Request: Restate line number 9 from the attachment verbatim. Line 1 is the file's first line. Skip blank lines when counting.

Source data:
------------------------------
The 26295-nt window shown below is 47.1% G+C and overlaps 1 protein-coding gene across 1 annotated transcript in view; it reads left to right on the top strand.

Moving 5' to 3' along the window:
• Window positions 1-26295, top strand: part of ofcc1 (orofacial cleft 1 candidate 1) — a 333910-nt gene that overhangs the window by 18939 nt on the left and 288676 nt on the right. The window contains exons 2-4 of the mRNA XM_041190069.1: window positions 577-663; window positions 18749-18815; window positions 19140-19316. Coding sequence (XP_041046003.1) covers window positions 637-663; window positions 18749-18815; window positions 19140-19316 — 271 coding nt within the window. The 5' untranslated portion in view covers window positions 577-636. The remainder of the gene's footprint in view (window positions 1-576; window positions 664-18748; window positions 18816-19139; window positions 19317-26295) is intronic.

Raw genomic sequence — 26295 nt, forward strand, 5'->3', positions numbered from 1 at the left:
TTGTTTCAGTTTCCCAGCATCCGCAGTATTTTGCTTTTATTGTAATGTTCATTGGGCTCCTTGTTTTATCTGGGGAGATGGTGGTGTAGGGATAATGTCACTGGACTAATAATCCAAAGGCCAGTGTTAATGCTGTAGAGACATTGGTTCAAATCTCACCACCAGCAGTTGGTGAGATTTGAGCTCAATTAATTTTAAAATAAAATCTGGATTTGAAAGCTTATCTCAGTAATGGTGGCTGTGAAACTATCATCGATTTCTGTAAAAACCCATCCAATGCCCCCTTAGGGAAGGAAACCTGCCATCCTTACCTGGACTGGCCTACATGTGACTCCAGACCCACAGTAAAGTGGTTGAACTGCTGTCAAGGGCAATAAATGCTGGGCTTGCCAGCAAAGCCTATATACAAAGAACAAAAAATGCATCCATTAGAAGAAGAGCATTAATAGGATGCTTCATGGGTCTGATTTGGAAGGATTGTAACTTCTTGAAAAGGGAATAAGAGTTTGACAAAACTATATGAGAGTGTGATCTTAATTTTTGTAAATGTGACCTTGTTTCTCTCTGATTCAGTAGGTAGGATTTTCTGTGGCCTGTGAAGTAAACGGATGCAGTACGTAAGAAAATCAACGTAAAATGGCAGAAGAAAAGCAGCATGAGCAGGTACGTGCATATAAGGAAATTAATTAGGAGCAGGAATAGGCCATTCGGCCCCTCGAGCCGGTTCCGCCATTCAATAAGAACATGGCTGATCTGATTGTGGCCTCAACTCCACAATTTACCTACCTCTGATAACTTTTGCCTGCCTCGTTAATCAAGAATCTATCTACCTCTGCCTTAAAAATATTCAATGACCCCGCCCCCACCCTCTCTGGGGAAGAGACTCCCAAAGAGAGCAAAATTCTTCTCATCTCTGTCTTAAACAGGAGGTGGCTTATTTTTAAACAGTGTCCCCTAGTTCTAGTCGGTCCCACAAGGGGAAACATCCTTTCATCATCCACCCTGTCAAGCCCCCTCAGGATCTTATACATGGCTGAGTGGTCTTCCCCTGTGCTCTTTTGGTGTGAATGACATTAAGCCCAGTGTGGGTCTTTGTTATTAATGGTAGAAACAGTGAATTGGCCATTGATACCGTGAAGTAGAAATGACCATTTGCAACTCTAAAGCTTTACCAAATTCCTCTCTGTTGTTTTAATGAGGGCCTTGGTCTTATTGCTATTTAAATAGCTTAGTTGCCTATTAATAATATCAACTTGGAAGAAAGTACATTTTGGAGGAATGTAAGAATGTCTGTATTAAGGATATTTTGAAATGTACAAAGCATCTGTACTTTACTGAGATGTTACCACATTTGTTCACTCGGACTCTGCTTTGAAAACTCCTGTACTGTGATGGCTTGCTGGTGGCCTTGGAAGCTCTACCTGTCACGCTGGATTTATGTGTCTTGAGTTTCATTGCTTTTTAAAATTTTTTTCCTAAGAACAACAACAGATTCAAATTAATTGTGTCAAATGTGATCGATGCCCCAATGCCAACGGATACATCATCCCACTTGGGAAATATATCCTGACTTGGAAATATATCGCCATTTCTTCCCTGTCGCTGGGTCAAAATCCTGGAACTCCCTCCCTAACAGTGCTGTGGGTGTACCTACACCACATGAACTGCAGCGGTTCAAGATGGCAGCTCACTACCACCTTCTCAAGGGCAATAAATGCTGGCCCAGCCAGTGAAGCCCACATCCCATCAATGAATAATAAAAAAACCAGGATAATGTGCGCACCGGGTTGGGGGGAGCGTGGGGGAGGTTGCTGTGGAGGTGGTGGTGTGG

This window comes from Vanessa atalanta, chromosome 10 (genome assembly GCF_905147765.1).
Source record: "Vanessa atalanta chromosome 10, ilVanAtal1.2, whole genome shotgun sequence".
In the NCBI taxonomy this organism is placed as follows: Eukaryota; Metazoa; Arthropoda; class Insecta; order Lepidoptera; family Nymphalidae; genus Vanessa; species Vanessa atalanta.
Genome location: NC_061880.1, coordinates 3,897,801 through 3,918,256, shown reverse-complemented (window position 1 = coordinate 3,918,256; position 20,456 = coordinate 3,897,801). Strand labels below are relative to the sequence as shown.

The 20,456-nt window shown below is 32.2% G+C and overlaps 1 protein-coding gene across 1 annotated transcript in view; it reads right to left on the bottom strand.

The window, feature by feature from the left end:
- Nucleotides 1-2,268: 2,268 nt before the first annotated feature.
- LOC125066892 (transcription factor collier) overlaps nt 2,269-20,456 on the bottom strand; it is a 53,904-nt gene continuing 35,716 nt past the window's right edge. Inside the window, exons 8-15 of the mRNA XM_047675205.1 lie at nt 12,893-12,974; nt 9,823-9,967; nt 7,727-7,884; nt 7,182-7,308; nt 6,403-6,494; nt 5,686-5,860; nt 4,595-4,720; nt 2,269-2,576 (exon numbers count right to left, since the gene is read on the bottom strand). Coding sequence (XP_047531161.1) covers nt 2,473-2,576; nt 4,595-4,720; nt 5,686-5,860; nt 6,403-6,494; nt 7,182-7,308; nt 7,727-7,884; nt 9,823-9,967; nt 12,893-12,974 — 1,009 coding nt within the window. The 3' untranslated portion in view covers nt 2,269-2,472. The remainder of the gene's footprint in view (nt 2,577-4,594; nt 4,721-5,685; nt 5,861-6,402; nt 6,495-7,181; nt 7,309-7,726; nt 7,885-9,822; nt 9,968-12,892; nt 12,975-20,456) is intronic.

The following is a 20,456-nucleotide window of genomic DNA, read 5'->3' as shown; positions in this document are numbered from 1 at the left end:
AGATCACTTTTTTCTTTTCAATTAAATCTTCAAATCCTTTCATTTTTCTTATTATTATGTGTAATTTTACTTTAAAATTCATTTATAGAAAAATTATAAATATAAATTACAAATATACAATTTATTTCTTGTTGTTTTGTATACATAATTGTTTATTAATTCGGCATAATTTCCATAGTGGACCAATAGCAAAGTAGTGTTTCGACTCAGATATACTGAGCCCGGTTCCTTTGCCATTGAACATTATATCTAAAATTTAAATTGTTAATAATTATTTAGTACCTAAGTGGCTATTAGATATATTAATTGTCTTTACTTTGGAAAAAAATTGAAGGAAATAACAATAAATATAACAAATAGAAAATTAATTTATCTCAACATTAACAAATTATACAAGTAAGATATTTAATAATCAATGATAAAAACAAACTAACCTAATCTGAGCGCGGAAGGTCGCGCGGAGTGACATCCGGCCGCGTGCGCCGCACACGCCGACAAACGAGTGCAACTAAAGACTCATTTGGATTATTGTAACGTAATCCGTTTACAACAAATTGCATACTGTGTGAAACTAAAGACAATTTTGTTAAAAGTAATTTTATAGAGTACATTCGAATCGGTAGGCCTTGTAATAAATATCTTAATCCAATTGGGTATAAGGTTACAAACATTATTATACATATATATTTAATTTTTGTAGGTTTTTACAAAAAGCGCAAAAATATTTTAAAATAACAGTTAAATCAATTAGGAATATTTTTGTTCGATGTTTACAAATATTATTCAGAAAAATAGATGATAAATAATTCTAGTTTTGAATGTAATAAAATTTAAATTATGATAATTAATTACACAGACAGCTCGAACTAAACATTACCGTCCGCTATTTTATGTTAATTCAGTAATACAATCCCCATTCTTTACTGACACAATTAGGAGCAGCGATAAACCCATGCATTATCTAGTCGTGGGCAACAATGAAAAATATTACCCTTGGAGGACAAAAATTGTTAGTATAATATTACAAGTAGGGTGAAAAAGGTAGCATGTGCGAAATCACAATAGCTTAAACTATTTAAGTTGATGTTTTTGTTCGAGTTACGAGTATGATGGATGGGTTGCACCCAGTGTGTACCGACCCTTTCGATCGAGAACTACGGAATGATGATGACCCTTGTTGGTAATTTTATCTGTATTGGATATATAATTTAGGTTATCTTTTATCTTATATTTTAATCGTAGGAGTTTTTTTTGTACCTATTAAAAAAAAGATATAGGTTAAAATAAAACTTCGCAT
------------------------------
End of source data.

Genome location: NC_061880.1, coordinates 3,897,801 through 3,918,256, shown reverse-complemented (window position 1 = coordinate 3,918,256; position 20,456 = coordinate 3,897,801). Strand labels below are relative to the sequence as shown.